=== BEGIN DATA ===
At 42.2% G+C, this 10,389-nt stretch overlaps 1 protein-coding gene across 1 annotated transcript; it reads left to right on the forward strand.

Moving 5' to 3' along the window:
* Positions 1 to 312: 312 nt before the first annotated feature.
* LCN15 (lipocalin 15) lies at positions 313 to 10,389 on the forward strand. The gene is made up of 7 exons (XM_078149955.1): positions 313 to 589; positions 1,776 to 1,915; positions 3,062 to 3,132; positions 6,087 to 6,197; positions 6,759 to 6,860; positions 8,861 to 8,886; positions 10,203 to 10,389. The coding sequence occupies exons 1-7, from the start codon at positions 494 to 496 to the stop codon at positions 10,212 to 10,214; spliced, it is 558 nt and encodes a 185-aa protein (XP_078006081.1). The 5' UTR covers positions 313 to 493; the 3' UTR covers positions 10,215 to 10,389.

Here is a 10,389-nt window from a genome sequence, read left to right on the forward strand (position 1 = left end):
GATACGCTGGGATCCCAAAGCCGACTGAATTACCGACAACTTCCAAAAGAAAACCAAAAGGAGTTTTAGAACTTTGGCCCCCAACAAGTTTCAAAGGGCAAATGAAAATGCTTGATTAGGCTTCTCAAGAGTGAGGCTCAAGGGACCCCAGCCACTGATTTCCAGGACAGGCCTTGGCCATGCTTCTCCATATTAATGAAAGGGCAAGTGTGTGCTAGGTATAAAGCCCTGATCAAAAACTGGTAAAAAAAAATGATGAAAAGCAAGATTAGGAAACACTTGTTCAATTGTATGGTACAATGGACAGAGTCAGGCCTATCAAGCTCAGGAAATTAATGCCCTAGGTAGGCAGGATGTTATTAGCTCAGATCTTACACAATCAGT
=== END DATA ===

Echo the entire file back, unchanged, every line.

At 42.2% G+C, this 10,389-nt stretch overlaps 1 protein-coding gene across 1 annotated transcript; it reads left to right on the forward strand.

Moving 5' to 3' along the window:
* Positions 1 to 312: 312 nt before the first annotated feature.
* LCN15 (lipocalin 15) lies at positions 313 to 10,389 on the forward strand. The gene is made up of 7 exons (XM_078149955.1): positions 313 to 589; positions 1,776 to 1,915; positions 3,062 to 3,132; positions 6,087 to 6,197; positions 6,759 to 6,860; positions 8,861 to 8,886; positions 10,203 to 10,389. The coding sequence occupies exons 1-7, from the start codon at positions 494 to 496 to the stop codon at positions 10,212 to 10,214; spliced, it is 558 nt and encodes a 185-aa protein (XP_078006081.1). The 5' UTR covers positions 313 to 493; the 3' UTR covers positions 10,215 to 10,389.

Here is a 10,389-nt window from a genome sequence, read left to right on the forward strand (position 1 = left end):
GATACGCTGGGATCCCAAAGCCGACTGAATTACCGACAACTTCCAAAAGAAAACCAAAAGGAGTTTTAGAACTTTGGCCCCCAACAAGTTTCAAAGGGCAAATGAAAATGCTTGATTAGGCTTCTCAAGAGTGAGGCTCAAGGGACCCCAGCCACTGATTTCCAGGACAGGCCTTGGCCATGCTTCTCCATATTAATGAAAGGGCAAGTGTGTGCTAGGTATAAAGCCCTGATCAAAAACTGGTAAAAAAAAATGATGAAAAGCAAGATTAGGAAACACTTGTTCAATTGTATGGTACAATGGACAGAGTCAGGCCTATCAAGCTCAGGAAATTAATGCCCTAGGTAGGCAGGATGTTATTAGCTCAGATCTTACACAATCAGT